For an accurate map showing you exactly where you need to be to catch all the March migration action, visit our March great wildebeest migration page.
April & May
April and May mark the start of the long, daily rains and the slow, but steady, movement of herds.
Wildlife moves up the western side of the Serengeti, anywhere around Moru Kopjes / Lake Magadi (Central / Western Serengeti).
Wildebeest running in the rain by Shem Compion
Rainy weather brews in Africa by Shem Compion
June is traditionally the Grumeti River crossing period, but this is mainly dependent on the water level of the Grumeti River. There is seldom enough water in the river to produce dramatic crossings.
The catchment area is towards the Lobo / Klein’s area, so if it rains there during the month then you may just be lucky enough to see river crossings of the Grumeti into the Grumeti Reserves Concession.
Wildebeest crossing the Grumeti River by Carel Verhoef
Great migration game drive near to the Grumeti River by &Beyond
For more information about the Grumeti River crossings, check our June migration page.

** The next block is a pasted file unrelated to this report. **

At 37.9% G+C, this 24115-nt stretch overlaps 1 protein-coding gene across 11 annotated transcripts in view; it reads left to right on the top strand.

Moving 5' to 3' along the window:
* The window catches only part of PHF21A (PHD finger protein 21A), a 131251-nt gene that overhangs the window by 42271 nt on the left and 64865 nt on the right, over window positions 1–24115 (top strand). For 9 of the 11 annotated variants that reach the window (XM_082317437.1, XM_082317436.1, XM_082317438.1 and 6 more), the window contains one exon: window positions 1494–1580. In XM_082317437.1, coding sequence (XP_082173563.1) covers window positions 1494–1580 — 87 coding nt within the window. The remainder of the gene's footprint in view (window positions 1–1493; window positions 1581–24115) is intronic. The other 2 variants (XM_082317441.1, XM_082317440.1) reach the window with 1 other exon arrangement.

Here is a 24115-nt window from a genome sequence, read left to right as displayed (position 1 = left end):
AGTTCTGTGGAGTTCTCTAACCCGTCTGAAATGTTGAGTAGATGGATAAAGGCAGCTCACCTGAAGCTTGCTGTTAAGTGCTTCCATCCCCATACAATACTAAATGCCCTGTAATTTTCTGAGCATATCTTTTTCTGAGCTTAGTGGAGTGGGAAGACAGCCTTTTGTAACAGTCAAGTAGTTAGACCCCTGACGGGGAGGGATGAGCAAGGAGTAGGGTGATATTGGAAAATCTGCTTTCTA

There is a distinct movement towards the north during July through the Grumeti Reserves up the western side of the Serengeti past Fort Ikoma. The first of the Mara River crossings take place later in July. It also signals the start of the mating season.
The herd of wildebeest makes their way to the Mara River by Great Plains
Wildebeest take the plunge into the Mara river below by Carel Verhoef
For more information about the Mara River crossings and which lodges we recommend you experience this part of the great migration from, check out our July wildebeest migration page.
The dust flies as the wildebeest cross the Mara River by Federico Veronesi
Wildebeest dive into the Mara River as they attempt to cross it by Federico Veronesi
Exhausted and relieved wildebeest make it to the other side of the Mara River by Great Plains
August is a great month to view the breathtaking Mara River crossings. To see what else can be expected throughout the month, visit our page about the Great migration in August.